The prevalence of aerobic bacteria found in isolates in this study is similar to that described in other international studies (Boutoille et al, 2000; Temple and Nahatna, 2000). The high percentage of MRSA found in our isolates (16.7%) is also similar to that reported in many previous studies (of 20–40%: e.g. Tentolouris et al, 1999; Day and Armstrong, 1997).

The infections subjected to analysis in our study were serious, complex and had been submitted to previous treatment, so the number of wounds found with polymicrobial infection is not surprising.

The prevalence of anaerobes isolated is much lower than that usually reported (74–95%) (Gerding, 1995; Wagner et al, 2001). This difference could be due to insufficient care in the handling of the samples in these studies. MRSA accounted for a significant percentage of resistant isolates and amputations, contributing to a worse outcome. This organism is an increasing problem in diabetic foot clinics.

Differences in resistance rates between the antibiotic combinations were only significant when imipenem/cilastatin was compared with the other regimens. There was no statistically significant difference between ciprofloxacin/clindamycin and amoxicillin/clavulanate. This result can be attributed to the broader spectrum of these two combinations.

Osteomyelitis, usually reported as having a poor outcome, was not associated with a greater number of amputations in our study. It is likely that other factors, which were not analysed individually, may also influence to the final outcome.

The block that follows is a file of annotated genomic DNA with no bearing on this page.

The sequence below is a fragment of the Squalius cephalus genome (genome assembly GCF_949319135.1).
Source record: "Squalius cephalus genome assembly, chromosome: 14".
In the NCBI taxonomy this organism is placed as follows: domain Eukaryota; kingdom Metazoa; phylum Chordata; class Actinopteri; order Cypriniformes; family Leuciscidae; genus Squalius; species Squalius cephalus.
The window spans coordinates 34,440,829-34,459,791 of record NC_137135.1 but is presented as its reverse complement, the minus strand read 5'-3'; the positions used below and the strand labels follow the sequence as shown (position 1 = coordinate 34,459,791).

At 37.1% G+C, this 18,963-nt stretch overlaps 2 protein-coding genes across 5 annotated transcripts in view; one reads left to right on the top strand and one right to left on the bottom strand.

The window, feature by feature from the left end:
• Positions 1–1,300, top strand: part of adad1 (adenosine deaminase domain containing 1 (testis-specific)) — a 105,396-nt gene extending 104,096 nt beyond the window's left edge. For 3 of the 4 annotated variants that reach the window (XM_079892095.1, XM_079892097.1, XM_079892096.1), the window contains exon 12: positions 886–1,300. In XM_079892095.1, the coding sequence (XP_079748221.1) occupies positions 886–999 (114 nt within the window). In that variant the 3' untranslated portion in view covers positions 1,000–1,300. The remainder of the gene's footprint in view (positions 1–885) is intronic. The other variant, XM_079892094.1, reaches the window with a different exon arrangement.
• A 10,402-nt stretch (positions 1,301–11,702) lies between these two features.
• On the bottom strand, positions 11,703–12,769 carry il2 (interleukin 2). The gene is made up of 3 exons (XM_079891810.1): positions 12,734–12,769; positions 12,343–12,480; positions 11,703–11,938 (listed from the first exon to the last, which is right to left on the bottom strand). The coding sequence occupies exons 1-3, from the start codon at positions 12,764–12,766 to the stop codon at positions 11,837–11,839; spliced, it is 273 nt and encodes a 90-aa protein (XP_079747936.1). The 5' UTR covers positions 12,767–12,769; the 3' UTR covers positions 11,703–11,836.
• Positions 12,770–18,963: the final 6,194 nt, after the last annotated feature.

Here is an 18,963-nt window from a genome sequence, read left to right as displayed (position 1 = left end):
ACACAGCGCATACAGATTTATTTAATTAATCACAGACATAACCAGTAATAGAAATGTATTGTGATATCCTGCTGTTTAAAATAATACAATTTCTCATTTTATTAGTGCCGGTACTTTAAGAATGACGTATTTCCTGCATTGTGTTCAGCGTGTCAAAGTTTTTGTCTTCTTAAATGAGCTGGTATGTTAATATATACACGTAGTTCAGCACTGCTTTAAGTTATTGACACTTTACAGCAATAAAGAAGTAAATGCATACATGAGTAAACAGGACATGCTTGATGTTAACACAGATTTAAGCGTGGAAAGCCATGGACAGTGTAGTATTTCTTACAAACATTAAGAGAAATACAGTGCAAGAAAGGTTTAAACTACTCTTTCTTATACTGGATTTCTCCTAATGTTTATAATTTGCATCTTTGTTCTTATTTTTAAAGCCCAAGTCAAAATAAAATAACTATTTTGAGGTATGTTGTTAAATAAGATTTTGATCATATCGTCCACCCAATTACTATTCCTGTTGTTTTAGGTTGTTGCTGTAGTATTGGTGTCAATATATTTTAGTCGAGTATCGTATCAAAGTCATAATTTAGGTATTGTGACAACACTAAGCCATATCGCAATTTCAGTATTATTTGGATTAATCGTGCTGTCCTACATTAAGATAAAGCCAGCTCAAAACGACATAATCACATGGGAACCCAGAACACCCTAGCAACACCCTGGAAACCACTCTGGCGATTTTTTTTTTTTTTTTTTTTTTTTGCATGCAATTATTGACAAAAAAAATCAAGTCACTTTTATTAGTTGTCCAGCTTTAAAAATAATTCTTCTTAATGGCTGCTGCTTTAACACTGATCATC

Treatment of a diabetic foot infection requires a multidisciplinary approach. General measures must include elimination of the focus of infection, good blood glucose control, anticoagulation, etc. Antibiotic therapy is not the most important component of management of the diabetic foot; however, it is a vital part of management in the presence of extensive deep involvement or systemic signs of infection (Hartemann-Heurtier et al, 2000).

For patients at high risk of infection from  nosocomially acquired pathogens, the initial antibiotic therapy must cover MRSA and resistant Pseudomonas aeruginosa and Enterobacteriae. In all cases, when definitive reliable cultures are reported, initial antibiotic regimens should be revised to narrow the coverage to specific pathogens and ensure better outcomes. In most cases, the duration of antibiotic treatment will determine clinical outcome; in the presence of osteomyelitis, antibiotic therapy should be continued for at least two months.

A carefully planned rehabilitation programme using adapted soles and/or orthopaedic shoes can considerably reduce the frequency of recurrence of infection.

Prevention, treatment and rehabilitation programmes are best accomplished by a multidisciplinary approach involving the endocrinologist and the vascular and orthopaedic surgery teams (Vaccaro et al, 2002; Gulam and Abbas, 2002; O’Rourke et al, 2002). One such project was begun in our outpatient diabetic foot clinic in 1987, and has shown promising results, especially with regard to amputations: since 1995 the percentage of major amputations performed has fallen from 8.2% to 5.2%.